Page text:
Did police homophobia fail serial killer's gay victims?

It could be the plot of a TV murder mystery -- except viewers might struggle to believe the killer could keep getting away with it.

Over 15 months, Stephen Port, a 41-year-old chef from a working class east London borough drugged, raped, and killed four gay men he met on dating apps.

He then dragged their bodies a few hundred meters from his flat, planting drugs and even suicide notes penned in his own handwriting to make it appear as if they had overdosed.

Three of the victims were found slumped in the same churchyard -- two of those discovered by dog-walker Barbara Denham.

A fourth victim was found at the entrance to Port's block of flats.

"The serial killers which are most difficult to catch are transient -- they kill in one part of the country, then another," explained David Wilson, professor of criminology at Birmingham City University.

"But Stephen Port was not a transient serial killer. He killed in his flat, then dumped the bodies 300 meters away. They were all young men who died the same way," he told CNN.

"The idea that it wasn't linked beggars belief."

Police under investigation

On Friday Port will be sentenced for the murders of fashion student Anthony Walgate, 23; Gabriel Kovari, 22, originally from Slovakia; fellow chef Daniel Whitworth, 21; and forklift truck driver Jack Taylor, 25 -- crimes that Port denied.

London's Metropolitan Police admitted there may have been "missed opportunities to catch Port sooner" during the spate of murders between June 2014 and September 2015.

The force is now reviewing the deaths of dozens of men who also used sex-enhancing drugs, amid concerns that cases previously dismissed as drug overdoses could be further victims.

The Independent Police Complaints Commission (IPCC) has also launched an investigation into police handling of the case.


What if the victims were women?

Leading gay rights activist Peter Tatchell questioned whether homophobia and class played a role in police handling of the case.

"If four young middle class women had been murdered in Mayfair, I believe the police would have made a public appeal much sooner and mounted a far more comprehensive investigation," he said, referring to a wealthy area of inner London.

"The killing of low income gay men in working class Barking was treated very differently -- police officers stand accused of class, gender and sexuality bias."

Criminologist Wilson agreed that the case had "a great deal to do with the persistence of homophobia generally and within the police."

However he added that one group of female victims similarly ignored by the police were sex workers.

"It was some way down the line before the continuing disappearance of women in Ipswich started to have an impact on public consciousness," he said of the 2006 Ipswich murders of five prostitutes by serial killer Steven Wright.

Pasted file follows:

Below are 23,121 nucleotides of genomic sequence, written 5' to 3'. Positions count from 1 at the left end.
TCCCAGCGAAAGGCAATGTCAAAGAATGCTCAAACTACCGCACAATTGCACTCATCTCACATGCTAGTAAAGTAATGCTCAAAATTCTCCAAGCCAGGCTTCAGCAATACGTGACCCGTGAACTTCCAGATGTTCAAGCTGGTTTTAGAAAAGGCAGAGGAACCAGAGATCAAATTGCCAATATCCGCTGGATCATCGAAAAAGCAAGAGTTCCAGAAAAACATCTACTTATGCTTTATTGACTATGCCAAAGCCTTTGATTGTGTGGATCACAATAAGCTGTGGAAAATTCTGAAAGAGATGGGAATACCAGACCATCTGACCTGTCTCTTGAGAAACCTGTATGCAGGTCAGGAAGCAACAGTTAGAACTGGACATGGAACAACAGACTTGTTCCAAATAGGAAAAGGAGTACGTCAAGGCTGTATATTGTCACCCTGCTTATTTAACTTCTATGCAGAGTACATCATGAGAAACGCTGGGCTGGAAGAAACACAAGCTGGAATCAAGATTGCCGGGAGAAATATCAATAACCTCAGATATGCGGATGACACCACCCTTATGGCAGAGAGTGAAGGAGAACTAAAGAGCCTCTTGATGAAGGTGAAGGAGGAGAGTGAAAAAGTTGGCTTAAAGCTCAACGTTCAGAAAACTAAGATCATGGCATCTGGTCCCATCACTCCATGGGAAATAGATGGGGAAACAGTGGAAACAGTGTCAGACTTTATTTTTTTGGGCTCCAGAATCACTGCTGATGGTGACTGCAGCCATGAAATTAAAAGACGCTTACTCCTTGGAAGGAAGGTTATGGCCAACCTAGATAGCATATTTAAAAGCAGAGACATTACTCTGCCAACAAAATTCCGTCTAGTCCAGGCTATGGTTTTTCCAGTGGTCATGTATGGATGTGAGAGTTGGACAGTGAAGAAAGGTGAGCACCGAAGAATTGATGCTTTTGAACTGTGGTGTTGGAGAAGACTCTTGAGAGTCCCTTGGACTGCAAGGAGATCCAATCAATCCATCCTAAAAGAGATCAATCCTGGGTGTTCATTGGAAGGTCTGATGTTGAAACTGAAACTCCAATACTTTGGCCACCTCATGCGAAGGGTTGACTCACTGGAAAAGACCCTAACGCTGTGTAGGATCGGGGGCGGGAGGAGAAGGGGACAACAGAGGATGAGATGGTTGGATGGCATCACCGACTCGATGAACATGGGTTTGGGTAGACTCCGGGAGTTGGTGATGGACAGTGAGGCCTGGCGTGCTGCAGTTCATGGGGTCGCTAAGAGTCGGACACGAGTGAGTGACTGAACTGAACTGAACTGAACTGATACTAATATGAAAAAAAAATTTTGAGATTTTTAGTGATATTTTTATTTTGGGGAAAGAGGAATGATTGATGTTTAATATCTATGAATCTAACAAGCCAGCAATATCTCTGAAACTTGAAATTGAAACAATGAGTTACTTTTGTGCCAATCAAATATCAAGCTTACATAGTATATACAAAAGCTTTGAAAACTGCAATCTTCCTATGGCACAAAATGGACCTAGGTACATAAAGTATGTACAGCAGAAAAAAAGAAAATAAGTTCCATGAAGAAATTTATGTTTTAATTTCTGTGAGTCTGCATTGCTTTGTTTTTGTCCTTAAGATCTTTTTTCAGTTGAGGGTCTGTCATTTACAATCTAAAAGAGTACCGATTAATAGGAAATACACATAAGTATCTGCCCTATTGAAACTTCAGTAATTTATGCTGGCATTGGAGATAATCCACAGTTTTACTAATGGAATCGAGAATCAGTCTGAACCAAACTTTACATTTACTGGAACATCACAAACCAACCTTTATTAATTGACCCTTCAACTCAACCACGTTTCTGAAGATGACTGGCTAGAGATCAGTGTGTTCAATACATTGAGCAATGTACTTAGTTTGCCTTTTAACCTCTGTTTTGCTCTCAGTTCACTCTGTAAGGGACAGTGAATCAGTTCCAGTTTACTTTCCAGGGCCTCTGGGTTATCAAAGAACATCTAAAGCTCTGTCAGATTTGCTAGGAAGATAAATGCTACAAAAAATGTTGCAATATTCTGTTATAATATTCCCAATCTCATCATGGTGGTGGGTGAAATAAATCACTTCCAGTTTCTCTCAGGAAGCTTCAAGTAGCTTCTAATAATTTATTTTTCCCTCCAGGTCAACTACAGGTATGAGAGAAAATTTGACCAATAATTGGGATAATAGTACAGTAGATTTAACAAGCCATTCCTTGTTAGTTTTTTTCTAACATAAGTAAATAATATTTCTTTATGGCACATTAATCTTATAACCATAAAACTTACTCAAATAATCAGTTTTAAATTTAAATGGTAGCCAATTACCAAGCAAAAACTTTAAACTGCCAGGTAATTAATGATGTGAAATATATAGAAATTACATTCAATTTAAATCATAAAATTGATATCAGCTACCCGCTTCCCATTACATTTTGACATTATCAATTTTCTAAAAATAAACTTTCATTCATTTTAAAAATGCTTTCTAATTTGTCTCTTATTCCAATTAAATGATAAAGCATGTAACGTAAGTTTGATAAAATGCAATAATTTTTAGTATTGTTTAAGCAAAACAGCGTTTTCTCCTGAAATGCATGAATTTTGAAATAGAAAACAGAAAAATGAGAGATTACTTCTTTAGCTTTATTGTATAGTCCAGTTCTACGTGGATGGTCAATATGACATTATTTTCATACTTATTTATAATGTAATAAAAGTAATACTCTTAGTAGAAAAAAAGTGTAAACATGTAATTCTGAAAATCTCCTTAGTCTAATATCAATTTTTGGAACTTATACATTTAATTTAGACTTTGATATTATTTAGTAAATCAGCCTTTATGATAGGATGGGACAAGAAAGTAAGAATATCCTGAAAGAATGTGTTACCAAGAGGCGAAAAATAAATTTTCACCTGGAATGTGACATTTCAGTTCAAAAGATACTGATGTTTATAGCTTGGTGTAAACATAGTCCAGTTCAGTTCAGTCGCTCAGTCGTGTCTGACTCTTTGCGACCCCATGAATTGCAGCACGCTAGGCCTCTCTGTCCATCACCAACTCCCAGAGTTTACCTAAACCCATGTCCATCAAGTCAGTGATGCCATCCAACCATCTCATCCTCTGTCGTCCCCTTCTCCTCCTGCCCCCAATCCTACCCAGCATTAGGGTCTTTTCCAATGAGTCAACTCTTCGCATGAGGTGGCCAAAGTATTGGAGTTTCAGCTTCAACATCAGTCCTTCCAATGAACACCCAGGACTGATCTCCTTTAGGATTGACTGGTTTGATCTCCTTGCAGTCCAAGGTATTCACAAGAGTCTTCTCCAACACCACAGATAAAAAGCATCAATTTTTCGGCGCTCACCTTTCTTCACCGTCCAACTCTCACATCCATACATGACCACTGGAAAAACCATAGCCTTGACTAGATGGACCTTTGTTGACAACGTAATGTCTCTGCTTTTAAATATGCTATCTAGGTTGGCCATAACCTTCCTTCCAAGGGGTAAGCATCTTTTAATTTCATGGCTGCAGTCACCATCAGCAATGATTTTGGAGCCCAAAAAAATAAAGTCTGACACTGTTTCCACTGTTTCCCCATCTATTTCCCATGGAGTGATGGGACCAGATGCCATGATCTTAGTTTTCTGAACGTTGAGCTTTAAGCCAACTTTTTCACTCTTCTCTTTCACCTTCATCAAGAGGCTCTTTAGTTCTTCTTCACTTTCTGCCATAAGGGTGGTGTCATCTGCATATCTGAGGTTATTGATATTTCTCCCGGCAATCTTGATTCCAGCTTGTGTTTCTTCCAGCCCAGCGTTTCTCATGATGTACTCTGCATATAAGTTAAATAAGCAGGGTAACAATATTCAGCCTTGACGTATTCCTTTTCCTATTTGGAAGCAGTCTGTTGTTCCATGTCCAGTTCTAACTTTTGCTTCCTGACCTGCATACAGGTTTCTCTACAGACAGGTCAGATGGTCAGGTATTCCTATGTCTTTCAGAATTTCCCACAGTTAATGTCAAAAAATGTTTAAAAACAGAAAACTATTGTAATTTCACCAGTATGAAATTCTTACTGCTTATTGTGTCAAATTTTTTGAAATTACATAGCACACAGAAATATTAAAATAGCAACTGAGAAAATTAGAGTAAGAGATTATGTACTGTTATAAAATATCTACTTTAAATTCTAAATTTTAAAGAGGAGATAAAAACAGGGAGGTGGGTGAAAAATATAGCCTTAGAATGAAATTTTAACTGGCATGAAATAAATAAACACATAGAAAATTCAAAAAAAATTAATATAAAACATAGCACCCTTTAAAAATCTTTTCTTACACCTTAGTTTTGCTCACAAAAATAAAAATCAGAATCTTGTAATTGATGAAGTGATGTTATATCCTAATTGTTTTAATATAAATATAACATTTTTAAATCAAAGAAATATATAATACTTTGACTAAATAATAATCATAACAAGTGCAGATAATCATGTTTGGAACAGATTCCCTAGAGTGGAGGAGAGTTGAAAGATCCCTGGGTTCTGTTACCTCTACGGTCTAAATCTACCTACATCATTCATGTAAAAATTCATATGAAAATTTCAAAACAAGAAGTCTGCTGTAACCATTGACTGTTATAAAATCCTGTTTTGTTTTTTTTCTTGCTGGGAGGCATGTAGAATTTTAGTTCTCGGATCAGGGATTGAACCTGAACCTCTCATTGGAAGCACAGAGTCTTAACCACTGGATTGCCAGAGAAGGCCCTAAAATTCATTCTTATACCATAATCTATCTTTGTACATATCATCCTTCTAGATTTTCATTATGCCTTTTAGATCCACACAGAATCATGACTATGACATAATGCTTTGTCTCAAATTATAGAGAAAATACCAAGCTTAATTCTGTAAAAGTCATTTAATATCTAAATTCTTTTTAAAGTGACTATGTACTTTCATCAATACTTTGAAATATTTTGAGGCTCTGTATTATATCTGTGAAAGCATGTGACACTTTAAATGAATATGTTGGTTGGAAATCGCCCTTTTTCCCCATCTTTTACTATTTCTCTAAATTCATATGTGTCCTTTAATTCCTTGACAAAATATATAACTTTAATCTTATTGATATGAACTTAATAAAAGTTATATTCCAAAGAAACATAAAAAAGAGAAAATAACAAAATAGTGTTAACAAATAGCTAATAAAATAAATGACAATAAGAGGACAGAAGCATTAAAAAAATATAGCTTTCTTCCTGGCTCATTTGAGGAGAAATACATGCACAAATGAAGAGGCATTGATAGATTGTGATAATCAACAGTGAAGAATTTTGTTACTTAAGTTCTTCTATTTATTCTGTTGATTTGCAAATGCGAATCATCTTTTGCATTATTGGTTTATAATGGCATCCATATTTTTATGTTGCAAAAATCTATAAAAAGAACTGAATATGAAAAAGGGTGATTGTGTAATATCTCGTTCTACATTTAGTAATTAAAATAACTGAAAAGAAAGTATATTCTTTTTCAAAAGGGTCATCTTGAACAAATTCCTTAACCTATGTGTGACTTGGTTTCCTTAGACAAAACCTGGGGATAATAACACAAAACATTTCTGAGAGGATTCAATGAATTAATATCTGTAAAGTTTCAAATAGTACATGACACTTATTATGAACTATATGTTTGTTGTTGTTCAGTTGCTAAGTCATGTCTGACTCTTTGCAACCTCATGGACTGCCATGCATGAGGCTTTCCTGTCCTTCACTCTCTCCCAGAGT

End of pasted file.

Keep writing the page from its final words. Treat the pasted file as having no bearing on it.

"One of the sad things is that everyone is equal before the law -- but the level of policing they get is often dependent on other issues."


Newspaper tip-off ignored?

When Benjamin Cohen, chief executive of LGBT newspaper Pink News, was contacted by a friend of victim Gabriel Kovari asking him to investigate a link between the Barking murders, he says police dissuaded him from pursuing the story.

"They told us there wasn't a link between what was at that point three deaths," Cohen told CNN. "Essentially, they gave the indication it would be a bad idea for us to report anything as it would cause people to be fearful.

"They were saying the deaths were not in suspicious circumstances," he added. "But if it were three young women murdered in Islington or Hampstead and they had an inquiry from the Daily Mail, I cannot believe that would happen," Cohen said of the high-end London boroughs.

Chillingly, it was Port who called the police pretending to be a bystander who spotted the body of his first murder victim Anthony Walgate. He was later arrested but only charged with perverting the course of justice and jailed for eight months.

Port went on to kill three more men, and Cohen expresses disbelief that police were able to let the killer slip through their fingers so easily.

"I can imagine Netflix making this into a 10-part series where the murderer just keeps getting ignored," he said.


'You don't have chemsex by yourself'

Prosecutors said Port targeted victims on Grindr and other gay dating sites and apps, then plied them with drinks laced with fatal amounts of the drug GHB, or gamma hydroxybutyrate, otherwise known as liquid ecstasy.

He then raped them while they were unconscious and before they died, according to testimonyat the Central Criminal Court of England and Wales, commonly known as the Old Bailey.

Port dragged the bodies not far from his home and planted drugs on or near their bodies to make it look as though they had overdosed.

Cohen believes another reason why police may have overlooked the serial killer's involvement, was "because of the use of the drug GHB and its prevalence among the gay community."

"It's quite a problem in the gay community in London, of people using these drugs in chemsex," he said of the group sex sessions often organized through dating apps.

GHB, along with crystal meth, is often associated with chemsex due to its ability to induce heightened arousal, sexual stamina, and reduce inhibition.

"But the thing that's odd to me is, you don't have chemsex by yourself, you have chemsex with someone else," said Cohen. "So if all of these people had been taking this drug, they must have been sleeping with someone to do it."

That person was a lot closer than they thought.